Science and TechnologyWritten evidence submitted by the Met Office

Introduction

1. When the Met Office first began to commercialise its output in the late 1980s, there was no easily defined or accessible marketplace for weather and climate services and only one other UK company offering meteorological services. Breaking into the first markets for commercial weather services was a long process but once the way was open UK competitors quickly emerged and the normal, and healthy, supply and demand economics began to shape the market size and commercial services being offered.

2. The Met Office’s continued commitment to exploit and share its underpinning science with the wider UK research base and the marketplace drives a well-rehearsed cycle of market definition and innovative product breakthrough. The following memorandum is written against this background, and describes some of the success, and lessons learned, by the Met Office and private and public sector partners in commercialising breakthroughs within the Environmental Sciences arena.

The Science to Service Thread

3. In considering the difficulties in taking science through to direct application or service, it is important to first consider the scale of separation between the research and market communities. The thread between the fundamental or core research and its direct application in a commercial setting can be long, often with a large separation between users of potential applications and the research bodies.

4. Researchers and industry in the environmental science arena are increasingly realising that the translation of science to service cannot be best and quickly achieved by either community alone, or without the catalyst of an active delivery body.

5. In recognition of this, the Met Office and other public sector partners have for some time been working to create cross-organisational links along the entire thread to facilitate, integrate and operationally deliver innovative services from core and directed environmental science research.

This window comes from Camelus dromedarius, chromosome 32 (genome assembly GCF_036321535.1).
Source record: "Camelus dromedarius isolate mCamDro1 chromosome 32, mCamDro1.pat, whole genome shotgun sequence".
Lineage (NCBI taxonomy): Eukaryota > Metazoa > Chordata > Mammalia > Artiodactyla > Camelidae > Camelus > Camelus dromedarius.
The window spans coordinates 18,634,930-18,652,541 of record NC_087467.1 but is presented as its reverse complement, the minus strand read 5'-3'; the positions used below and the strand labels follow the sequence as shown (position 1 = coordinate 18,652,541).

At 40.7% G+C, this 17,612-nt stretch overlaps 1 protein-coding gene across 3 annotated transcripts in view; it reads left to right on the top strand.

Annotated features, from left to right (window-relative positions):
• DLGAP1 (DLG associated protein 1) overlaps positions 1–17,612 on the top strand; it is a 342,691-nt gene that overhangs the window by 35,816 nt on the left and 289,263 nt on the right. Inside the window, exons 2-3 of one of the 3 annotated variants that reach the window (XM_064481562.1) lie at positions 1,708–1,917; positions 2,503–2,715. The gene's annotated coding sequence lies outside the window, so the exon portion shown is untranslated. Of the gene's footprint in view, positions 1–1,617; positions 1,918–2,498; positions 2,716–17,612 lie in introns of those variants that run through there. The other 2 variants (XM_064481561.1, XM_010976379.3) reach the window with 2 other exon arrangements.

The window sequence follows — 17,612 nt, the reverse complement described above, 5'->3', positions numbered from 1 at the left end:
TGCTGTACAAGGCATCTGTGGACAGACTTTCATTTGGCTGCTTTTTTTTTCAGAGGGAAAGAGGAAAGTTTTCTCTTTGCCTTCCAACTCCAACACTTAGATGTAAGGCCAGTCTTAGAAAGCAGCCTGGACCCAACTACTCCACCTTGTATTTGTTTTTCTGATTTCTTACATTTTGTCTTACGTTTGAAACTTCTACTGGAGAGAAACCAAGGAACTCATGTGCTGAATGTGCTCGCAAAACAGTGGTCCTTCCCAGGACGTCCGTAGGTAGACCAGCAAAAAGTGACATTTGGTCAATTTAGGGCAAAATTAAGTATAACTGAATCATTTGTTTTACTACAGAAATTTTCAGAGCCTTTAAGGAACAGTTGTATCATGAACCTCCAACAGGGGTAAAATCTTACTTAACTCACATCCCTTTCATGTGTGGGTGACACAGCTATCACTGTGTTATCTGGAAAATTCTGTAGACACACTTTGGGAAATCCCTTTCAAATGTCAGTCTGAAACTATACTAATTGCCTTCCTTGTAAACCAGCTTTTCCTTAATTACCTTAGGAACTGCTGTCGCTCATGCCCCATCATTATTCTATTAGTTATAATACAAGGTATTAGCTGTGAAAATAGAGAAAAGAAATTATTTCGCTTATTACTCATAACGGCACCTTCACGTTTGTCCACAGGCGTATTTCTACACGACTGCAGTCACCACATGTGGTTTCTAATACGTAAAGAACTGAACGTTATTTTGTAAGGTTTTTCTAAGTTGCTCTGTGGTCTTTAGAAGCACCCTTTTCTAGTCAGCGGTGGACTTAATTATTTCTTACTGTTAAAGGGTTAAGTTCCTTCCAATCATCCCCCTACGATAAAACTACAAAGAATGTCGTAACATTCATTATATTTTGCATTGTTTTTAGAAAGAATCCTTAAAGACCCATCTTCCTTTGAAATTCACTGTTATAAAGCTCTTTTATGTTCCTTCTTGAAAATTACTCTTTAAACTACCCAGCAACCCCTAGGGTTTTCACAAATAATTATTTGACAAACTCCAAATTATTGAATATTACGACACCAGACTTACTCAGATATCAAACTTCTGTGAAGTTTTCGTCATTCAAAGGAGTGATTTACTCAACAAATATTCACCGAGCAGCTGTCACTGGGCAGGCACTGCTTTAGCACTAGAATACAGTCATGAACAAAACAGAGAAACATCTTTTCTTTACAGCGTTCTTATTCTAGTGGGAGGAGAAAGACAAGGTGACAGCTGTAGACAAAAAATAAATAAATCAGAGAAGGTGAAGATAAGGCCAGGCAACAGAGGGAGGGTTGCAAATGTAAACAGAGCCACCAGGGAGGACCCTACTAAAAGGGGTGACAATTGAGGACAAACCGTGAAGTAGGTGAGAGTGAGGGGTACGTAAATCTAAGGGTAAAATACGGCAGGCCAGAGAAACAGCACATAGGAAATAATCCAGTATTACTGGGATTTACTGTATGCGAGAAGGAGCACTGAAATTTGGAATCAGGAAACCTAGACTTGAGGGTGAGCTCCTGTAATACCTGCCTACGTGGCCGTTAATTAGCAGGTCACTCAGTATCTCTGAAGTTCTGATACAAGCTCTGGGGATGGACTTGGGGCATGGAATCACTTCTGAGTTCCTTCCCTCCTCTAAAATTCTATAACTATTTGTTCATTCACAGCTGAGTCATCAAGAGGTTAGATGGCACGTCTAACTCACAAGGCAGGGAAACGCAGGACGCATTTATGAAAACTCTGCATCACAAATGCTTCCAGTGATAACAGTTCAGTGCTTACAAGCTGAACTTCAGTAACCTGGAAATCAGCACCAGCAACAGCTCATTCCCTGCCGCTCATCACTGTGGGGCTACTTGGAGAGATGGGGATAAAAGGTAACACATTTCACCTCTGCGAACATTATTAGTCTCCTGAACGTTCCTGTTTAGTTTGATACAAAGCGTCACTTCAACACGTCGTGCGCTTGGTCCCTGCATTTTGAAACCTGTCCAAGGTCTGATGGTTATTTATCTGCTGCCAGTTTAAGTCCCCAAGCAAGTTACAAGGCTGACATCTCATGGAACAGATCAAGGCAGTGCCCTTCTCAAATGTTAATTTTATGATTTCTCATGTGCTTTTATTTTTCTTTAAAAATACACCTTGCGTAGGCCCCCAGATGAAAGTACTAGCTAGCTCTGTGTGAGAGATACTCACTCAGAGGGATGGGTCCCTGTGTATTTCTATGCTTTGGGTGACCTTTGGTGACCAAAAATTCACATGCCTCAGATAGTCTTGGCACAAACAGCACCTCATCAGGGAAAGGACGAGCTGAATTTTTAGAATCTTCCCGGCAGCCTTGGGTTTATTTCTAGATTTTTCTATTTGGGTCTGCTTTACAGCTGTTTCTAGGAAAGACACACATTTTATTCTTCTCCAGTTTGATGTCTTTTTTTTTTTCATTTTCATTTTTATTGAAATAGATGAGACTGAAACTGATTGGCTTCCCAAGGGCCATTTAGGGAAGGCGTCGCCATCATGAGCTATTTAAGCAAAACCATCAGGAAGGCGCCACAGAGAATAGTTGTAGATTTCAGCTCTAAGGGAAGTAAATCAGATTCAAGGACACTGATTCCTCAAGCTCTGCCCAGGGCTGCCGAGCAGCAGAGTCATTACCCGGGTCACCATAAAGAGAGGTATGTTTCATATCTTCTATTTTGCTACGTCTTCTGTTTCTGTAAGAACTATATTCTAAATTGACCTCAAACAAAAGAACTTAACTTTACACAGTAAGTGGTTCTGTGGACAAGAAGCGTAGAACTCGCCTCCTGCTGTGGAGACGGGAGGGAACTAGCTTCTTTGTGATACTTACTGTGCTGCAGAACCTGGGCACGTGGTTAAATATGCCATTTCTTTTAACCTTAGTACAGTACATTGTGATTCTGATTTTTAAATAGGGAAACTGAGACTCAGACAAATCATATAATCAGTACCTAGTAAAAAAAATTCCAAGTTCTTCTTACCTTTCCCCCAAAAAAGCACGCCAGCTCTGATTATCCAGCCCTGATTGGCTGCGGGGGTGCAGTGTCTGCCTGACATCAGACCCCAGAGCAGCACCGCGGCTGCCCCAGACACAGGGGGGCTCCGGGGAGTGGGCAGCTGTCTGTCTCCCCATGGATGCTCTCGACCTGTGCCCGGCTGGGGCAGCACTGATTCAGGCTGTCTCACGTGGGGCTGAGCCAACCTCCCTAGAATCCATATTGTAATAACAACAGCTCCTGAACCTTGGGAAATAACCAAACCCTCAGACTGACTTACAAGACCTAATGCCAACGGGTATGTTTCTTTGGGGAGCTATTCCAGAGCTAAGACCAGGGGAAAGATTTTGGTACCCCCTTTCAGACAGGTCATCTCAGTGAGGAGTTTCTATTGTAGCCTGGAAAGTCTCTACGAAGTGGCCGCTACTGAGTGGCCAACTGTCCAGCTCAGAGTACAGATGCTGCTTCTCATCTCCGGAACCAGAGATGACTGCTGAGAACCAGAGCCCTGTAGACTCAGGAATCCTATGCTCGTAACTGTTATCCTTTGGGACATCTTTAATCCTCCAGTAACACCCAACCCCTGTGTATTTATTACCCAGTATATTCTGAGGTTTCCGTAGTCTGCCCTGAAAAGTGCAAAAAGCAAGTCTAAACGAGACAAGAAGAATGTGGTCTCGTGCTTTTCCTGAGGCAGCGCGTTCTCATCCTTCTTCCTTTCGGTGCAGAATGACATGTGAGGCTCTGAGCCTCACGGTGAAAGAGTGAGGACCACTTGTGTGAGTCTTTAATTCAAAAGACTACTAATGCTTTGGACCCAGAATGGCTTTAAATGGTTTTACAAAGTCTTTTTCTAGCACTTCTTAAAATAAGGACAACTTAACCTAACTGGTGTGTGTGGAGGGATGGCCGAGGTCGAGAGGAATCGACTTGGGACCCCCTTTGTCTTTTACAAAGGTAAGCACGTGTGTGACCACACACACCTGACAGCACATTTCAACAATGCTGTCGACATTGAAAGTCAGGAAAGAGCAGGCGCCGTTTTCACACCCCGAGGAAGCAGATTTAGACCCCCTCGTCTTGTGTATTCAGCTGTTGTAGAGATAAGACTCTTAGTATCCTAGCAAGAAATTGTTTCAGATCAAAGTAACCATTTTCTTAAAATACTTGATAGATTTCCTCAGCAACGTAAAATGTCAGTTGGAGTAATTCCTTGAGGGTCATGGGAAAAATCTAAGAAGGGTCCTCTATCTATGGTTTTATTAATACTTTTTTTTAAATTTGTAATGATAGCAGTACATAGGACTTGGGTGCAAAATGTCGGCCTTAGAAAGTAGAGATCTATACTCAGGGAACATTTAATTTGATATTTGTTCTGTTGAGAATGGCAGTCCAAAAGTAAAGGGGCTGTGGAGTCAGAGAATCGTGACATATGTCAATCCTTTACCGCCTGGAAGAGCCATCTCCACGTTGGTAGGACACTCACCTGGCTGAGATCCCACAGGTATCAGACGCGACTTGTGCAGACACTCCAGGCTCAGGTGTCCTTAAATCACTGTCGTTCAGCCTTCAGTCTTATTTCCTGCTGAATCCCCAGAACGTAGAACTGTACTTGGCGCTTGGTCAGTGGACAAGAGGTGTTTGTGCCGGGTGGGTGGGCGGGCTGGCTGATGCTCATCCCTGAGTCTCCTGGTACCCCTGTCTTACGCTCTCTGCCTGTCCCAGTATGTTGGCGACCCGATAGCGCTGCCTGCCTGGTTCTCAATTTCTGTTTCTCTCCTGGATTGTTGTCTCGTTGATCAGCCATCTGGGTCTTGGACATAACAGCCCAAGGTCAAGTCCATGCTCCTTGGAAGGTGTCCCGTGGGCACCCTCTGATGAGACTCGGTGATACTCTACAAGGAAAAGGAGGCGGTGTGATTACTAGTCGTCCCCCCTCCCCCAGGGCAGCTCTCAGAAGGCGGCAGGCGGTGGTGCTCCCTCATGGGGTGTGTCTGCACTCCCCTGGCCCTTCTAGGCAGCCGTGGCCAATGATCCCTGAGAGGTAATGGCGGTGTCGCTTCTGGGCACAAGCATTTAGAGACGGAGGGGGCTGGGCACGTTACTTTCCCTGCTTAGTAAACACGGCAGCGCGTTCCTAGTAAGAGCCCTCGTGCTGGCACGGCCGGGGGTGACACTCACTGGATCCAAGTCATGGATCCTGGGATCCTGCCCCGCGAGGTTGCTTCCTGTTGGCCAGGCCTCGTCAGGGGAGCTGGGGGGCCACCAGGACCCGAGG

Partnering at Operational Delivery Increases Visibility of Market Needs

6. The Met Office has an international reputation as a world class science institute working at the cutting edge of weather and climate science. A key strength of the organisation lies in the ability to pull science research through to direct application—quickly and to an identified market. This means the delay between scientific advance and the help it offers, through improved services or policy advice, is very short indeed.

7. The Met Office’s capacity to pull science through quickly, combined with its data assimilation1 and modelling expertise and robust operational capabilities, are increasingly being exploited as key factors in supporting the integration of science breakthroughs from a number of sources, and across a number of environmental disciplines, to provide services in policy formation, protection of lives and livelihoods, and to help enterprise maximise profits and minimise exposure to risk:

The Flood Forecasting Centre: a partnership with the Environment Agency combining expertise in hydrology and meteorology to provide a hydrometeorology service to provide longer lead time flood forecasts and more accurate, targeted information in flood emergencies.

Dispersal monitoring and prediction: modelling the spread and attribution of, for example, airborne pests and diseases, air quality and air-borne pollutants, radioactive incidents, volcanic ash.

Space weather prediction: translating science into warning services for industries including satellite communications, aviation, mining, electricity supply.

8. In many cases, these and other services demonstrate the importance of also having close ties with other service delivery bodies (eg Health Protection Agency, RIMNET) to provide truly joined up advice.